And we, brothers and sisters, we not only observe but are invited to participate in His very Passion. What grace He has given us, that we should be joined to His suffering and death by faith! We cannot, we must not turn away from our own suffering for, in it, we embrace the suffering of our Messiah.
Embrace the humility of our Lord Jesus in your own life. In the garden, He said, “My soul is sorrowful even unto death: stay you here, and watch with me.”
What an invitation He has given us! We are invited to stay with Him and watch with Him in prayer!
Do our souls sorrow for our sins?
Do we watch with Christ in prayer?
Our Lord said to the Father, “Nevertheless not as I will, but as thou wilt.”
Are we willing to submit to the will of the Father, no matter the cost? Are we willing to submit our own will? Do we submit to His Church, and thus to Him, or do we demand our own way? Let us take to heart the words of our Savior, even in His suffering and Passion,
“Watch ye, and pray that ye enter not into temptation. The spirit indeed is willing, but the flesh weak.”
Let us embrace what our Lord has gone before us to show. Let us take to heart His words and amend our lives, rend our hearts and submit. Let us watch and pray that we may not enter into temptation. Our flesh is indeed weak and selfish and prideful. Pray, brothers and sisters, that your spirit would be made willing. Fast, pray, embrace the life our Lord has called us to, a life of submission to the will of the Father and service to our Lord Jesus.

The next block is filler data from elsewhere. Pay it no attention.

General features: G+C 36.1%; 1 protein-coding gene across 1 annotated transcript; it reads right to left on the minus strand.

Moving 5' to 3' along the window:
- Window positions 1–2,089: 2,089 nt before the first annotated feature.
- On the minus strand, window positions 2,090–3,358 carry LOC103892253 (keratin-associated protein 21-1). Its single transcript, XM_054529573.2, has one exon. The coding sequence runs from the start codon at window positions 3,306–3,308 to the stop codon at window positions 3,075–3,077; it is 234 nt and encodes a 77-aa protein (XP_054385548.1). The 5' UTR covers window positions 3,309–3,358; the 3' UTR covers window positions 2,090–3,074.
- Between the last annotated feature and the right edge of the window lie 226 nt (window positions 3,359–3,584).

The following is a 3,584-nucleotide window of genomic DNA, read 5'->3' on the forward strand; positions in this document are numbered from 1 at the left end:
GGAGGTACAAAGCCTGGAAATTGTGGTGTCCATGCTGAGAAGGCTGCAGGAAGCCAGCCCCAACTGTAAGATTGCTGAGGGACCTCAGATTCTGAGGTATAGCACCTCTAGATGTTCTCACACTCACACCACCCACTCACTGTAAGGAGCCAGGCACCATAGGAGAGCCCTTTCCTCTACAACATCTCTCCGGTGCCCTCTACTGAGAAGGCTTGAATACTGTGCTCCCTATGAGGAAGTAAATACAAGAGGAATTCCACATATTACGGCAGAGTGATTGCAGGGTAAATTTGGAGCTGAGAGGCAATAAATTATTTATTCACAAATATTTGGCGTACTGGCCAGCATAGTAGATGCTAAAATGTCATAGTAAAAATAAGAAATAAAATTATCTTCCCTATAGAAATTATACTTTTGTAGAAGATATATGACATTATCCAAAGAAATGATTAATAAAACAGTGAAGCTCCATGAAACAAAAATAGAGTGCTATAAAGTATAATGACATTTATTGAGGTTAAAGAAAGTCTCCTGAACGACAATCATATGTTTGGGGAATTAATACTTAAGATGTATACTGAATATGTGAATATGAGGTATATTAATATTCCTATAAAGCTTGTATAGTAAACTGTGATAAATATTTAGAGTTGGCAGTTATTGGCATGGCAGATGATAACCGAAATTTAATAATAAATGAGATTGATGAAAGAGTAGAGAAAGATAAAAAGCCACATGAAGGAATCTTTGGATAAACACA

And what shall come of us after we have submitted, after we have fasted and prayed, after we have submitted to the will of the Father?
Like the veil of the temple, our hearts will be torn in two. Not in pain but in freedom. For the veil of our flesh and sin that has separated us from God our Father will have been torn finally in two. Our hearts of stone will become hearts of true flesh. We shall have then the mind of Christ. And we shall see our Lord face to face, as He is.
Oh, this is the end, dear brothers and sisters, of embracing the Passion of our Lord. We shall be made in His image and we shall see Him face to face! Watch ye, therefore, and pray!
Have you ever found joy in a strange place or at a strange time? It’s like you are in your darkest hour and suddenly find joy. An example from my life was when my sister died. It was one of, if not the, darkest times in my life. And yet, joy came from and during that dark time. During that time, my relationship with my parents was renewed. Joy in the darkness.